Oral Care Tips for Dementia Patient

Dementia is a progressive deterioration of memory, thinking and the ability to perform everyday activities. Alzheimer’s Disease is the most common form of dementia.1 Worldwide, there are nearly 10 million new cases every year.1 The total number of people with dementia is projected to reach 78 million in 2030 and 139 million in 2050.1

Older people with dementia are at increased risk for oral health issues as plaque builds up and their cognitive and motor skills decline. 2 Good oral care at home and having regular professional dental visits are key to maintaining oral health for people with dementia.

What’s important to know about dementia and oral care?

A person with dementia may forget:

  • Why it’s important to brush teeth
  • What a toothbrush or toothpaste is
  • How to brush teeth
  • How to rinse and spit after brushing

Early-stage dementia dental care focuses on prevention.3 Getting or continuing professional check-ups and excellent homecare (brushing and flossing teeth regularly) can help prevent the need for extensive dental care later, when the person with dementia may be less able to tolerate it. Maintaining healthy teeth is also necessary to prevent eating difficulties, digestive problems and infections.3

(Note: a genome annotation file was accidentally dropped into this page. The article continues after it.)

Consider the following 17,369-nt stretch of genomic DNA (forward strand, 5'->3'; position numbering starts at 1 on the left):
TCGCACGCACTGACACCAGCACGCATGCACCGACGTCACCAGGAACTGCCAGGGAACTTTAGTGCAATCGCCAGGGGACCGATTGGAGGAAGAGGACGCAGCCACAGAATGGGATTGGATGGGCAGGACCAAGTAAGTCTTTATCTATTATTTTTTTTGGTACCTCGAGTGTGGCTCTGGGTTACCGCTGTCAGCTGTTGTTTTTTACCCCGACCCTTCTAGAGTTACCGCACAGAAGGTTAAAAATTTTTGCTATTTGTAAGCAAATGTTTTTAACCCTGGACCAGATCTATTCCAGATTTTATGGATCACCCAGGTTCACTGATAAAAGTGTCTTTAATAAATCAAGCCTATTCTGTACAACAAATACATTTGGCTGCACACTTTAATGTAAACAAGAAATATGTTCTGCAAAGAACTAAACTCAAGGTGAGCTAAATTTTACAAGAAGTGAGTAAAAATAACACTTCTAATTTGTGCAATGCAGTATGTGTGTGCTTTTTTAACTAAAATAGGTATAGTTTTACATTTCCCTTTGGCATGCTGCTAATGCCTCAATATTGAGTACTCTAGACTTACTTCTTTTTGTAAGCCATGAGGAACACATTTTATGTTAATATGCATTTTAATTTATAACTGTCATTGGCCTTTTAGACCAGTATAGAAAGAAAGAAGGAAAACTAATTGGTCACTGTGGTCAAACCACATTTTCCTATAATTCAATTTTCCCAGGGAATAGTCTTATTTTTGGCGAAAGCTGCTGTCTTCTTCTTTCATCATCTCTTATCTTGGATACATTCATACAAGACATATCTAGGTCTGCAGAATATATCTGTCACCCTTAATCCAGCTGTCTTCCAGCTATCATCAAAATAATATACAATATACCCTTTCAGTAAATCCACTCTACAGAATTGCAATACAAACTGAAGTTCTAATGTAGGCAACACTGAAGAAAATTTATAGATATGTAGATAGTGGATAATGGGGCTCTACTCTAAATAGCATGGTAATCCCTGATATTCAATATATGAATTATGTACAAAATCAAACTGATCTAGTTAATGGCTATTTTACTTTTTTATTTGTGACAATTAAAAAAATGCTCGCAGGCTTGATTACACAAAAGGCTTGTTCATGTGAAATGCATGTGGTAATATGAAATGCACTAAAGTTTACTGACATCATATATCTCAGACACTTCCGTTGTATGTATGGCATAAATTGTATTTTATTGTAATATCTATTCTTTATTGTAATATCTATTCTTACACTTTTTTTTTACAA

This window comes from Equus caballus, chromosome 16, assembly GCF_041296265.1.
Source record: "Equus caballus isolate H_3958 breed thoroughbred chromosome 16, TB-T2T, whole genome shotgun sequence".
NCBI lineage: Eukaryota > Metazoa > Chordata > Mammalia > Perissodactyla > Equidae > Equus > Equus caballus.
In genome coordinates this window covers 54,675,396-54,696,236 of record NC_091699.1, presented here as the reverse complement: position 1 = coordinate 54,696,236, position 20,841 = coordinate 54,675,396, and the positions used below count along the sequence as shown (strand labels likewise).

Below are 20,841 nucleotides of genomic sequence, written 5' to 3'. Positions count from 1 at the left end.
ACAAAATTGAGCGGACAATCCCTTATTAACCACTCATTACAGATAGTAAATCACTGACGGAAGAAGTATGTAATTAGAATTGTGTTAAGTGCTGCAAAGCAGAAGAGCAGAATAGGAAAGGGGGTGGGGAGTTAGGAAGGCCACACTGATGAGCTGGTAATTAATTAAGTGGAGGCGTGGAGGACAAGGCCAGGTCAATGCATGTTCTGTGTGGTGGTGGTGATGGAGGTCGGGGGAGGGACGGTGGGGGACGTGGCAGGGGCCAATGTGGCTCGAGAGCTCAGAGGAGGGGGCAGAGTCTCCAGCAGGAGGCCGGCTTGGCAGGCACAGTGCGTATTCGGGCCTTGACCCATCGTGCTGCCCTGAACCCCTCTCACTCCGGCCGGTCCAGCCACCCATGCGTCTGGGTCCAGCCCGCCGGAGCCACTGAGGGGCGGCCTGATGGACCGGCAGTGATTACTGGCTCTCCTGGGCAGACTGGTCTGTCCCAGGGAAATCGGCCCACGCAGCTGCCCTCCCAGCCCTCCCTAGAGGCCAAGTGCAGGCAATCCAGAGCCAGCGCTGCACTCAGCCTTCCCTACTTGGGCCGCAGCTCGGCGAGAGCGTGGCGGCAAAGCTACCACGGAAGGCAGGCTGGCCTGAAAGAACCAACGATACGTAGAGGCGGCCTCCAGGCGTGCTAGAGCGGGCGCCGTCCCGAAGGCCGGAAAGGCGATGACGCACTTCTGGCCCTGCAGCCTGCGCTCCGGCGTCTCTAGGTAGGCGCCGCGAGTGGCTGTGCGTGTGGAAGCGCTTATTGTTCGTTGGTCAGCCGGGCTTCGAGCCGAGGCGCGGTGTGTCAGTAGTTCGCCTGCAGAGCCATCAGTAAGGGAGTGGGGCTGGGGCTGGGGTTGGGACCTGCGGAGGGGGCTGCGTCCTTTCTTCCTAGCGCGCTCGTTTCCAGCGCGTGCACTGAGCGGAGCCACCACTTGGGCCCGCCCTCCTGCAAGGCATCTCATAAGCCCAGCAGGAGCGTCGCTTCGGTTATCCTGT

Oral care tips for dementia patients:3

  • SHORT and SIMPLE – keep your instructions short and simple. Break down oral care steps;
    1.  Hold the toothbrush 
    2. Put paste on the brush 
    3. Brush teeth 
    4. Rinse
  • WATCH ME – hold a toothbrush and show the person how to brush his or her teeth. If needed you can place your hand over theirs, gently guide the brush. If uncooperative, uncomfortable or agitated, postpone brushing until later in the day.
  • KEEP IT CLEAN - Very gently help provide brushing of teeth, gums, tongue and roof of mouth at least twice a day. The last oral care should occur after the evening meal or after nighttime liquid medication.
  • DO IT FOR THEM - Be patient and allow time to find the most comfortable position and routine. Remember to gently place the toothbrush in the person's mouth at a 45-degree angle, massage gums and clean teeth at the same time.
  • KEEP UP WITH DENTAL VISITS - Work closely with your dental team, provide a list of other healthcare providers, medications and update health histories each visit. Keep up with regular visits as long as possible.

Bonus tip: Be sure to use flavors of toothpaste and rinse liked by the person with dementia, this can help increase compliance.

World Health Organization, Dementia, https://www.who.int/news-room/fact-sheets/detail/dementia, accessed 07/27/2022.

National Institute of Health, Oral hygiene and oral health in older people with dementia: a comprehensive review with focus on oral soft tissues. https://www.ncbi.nlm.nih.gov/pmc/articles/PMC5748411/# accessed 07/27/2022.

3 Alzheimer’s Association, Daily Care - Dental Care. https://www.alz.org/help-support/caregiving/daily-care/dental-care, accessed 07/27/2022.